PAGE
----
François LeBlanc born in 1686, son of Jacques LeBlanc and of Catherine Hébert, and Marguerite Boudrot, whom he had married at Grand Pré September 19, 1712, the daughter of Claude Boudrot and of Anne-Marie Thibodeau. This François and Monsieur (Simon-Jean) were first cousins,both fathers being brothers. In 1760, when some changes in the assignment of the Acadians took place,
the family of François LeBlanc was retained in Needham. In 1763,
Marguerite Boudrot, now a widow, left with her children for St-Pierre et Miquelon, and in 1767 from here the family left for Halifax.
The Fathers d'Entremont and Hébert say: "A thing which is striking,
when reading the diary and realizing the activities of the Acadians in exile, is the great amount of traveling which was done, notwithstanding the surveillance that prevailed with regard to this matter, and the great facility with which, it seems, they communicated from one town to another, notwithstanding the apparent lack of means they had to do so. From the end of 1756 till the middle of 1769, the Acadians paid well over fifty visits to Westboro, some coming more than once. They must have been attracted by the reputation that Mr. Parkman had acquired through his sympathy for the Acadians in exile, always ready to help them, his door always opened to recieve them and his table always well
provided to feed them, when as many as five at a time had dinner with
him. Parkman also writes about the Acadians having and visiting other "friends".. The LeBlanc family seems also to have been well acquainted with the Rice family of Westboro.. Lieutenant Simon Tainter... on one occasion Lieutenant Tainter - now a Deacon of Parkman, takes Mr. LeBlanc to neighboring Marlborough... he also dines at Deacon Tainter's."
Etienne Robichaud and his father-in-law Charles Belliveau visit.. On February 28, 1766, Parkman says "Monsieur LeBlanc came up the day before yesterday ... he returns to Salem".. we have no way of knowing from the diaries when this family was sent to Salem, Massachusetts.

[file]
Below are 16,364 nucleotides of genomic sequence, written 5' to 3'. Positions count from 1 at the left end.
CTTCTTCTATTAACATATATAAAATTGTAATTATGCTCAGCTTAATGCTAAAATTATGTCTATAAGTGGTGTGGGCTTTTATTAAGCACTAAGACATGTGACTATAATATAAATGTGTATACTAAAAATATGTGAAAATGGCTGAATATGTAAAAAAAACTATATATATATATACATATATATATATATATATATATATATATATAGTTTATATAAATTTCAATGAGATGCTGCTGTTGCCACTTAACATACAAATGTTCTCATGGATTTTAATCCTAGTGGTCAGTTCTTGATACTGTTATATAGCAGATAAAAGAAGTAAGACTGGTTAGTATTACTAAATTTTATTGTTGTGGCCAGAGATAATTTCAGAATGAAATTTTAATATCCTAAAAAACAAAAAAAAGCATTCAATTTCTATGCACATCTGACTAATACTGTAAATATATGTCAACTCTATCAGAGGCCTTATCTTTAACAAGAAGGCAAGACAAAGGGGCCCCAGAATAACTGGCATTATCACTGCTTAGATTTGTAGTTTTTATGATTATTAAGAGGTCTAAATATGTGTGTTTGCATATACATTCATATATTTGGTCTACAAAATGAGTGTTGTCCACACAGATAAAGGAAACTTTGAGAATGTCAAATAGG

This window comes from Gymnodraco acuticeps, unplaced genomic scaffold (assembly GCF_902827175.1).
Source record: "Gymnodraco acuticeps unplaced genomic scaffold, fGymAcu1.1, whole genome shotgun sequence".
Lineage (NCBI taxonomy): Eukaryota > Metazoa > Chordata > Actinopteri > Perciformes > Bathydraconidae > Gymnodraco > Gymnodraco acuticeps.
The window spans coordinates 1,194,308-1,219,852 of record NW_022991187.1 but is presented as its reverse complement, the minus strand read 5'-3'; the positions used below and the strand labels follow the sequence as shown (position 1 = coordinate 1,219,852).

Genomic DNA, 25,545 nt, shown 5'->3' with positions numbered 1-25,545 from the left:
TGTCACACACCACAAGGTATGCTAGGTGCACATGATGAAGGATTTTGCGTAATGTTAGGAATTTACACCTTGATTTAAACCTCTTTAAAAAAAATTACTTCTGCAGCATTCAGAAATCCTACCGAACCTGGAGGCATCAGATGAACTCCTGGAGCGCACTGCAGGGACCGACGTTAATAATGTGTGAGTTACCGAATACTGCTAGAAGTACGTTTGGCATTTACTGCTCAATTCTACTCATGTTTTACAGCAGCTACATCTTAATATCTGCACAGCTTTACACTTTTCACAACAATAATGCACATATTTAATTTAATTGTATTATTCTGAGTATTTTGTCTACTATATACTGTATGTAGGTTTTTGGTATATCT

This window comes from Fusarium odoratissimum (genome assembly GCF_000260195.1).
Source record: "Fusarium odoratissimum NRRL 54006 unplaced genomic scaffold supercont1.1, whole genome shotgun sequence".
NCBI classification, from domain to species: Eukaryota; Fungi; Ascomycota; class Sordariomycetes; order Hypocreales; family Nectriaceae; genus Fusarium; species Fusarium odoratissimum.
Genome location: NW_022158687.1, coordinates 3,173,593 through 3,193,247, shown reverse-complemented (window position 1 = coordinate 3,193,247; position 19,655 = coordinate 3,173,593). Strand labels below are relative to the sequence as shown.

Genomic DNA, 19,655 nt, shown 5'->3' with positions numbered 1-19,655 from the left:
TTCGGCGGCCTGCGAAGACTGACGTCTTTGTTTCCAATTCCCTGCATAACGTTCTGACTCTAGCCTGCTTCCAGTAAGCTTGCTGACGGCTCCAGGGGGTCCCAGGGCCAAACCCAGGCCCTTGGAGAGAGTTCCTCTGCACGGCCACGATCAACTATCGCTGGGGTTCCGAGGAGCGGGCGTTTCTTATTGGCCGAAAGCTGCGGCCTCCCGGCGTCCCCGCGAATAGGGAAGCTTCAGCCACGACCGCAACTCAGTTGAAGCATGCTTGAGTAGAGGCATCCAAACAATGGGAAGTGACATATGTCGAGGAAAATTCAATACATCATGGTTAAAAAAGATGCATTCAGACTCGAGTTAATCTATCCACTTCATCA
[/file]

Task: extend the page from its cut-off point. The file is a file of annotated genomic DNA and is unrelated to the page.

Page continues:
Apart from the marriages of some of his children during this time, all we know of Monsieur LeBlanc while he was in Salem is that the Acadians would gather at his house on Sundays and Holy Days to attend what they called "La Messe Blanche"(the White Mass), when in the absence of the priest, the congregation would recite or chant different parts of the Mass, one of the elders would read passages from Holy Scripture assigned for that day, to which other prayers would be added by the people.
The Acadians could have stayed and settled in Massachusets or another
of the New England Staes..they chose to leave even for other British
colonies.. Although several of Mr. LeBlanc's children departed for the province of Quebec in 1767 from Massachusetts, there is no evidence to indicate that the old parents accompanied them. It would seem that old Simon LeBlanc and his wife remained at Salem with their younger children. When the latter left Salem, MA for Canada, on the eve of the American revolution, the old couple would have reached their middle seventies. Like many of his Acadian contemporaries, it seems that Monsieur LeBlanc's destiny was that of an unmarked grave in a Salem
cemetery, while his wife, Jeanne Dupuis, now a widow, was at St-Ours,
Quebec on September 28, 1775, acting as a witness with her son and
daughter-in-law, Jean-Simon and Marie Landry, to the marriage contract
of her grandchild Marguerite Girouard, daughter of Joseph Girouard and
of Natalies (Anastasie) LeBlanc, who married at the same place, October
2, 1775, François Gaille dit St-Germain.
[Note: I have information regarding where the rest of their children went if anybody is in need of this information.]
In conclusion, Fathers d'Entremont and Hébert say: "..and that is the
story of Monsieur LeBlanc, his family, his Acadians friends. And that is what we are told of them while they were in exile in Massachusetts.
'Exile without an end, and without an example in story...
Friendless, homeless, hopeless, they wandered from city to city...
Friends they sought and homes; and many despairing, heart-broken,
Asked of the earth but a grave, and no longer a friend nor a fireside.'
That was not entirely the case for Monsieur LeBlanc, for he had found in exile a Good Samaritan, the Reverend Ebenezer Parkman of Westboro."
This was an article prepared by both the
Reverend Clarence J. d'Entremont, [now deceased] while he served at
Our Lady's Haven, Fairhaven, Massachusetts and
Rev. Hector J. Hébert, s.j. [now deceased], when working at the
Université de Moncton
Moncton, N.-B., Canada
and published in the French Canadian and Acadian Genealogical
Review Volume IV No. 1 Spring 1972.
Father Clarence d'Entremont eventually returned to West Pubnico, Nova Scotia where he continued his research until his death. His collection of maps and books was donated to the Acadian Museum at West Pubnico.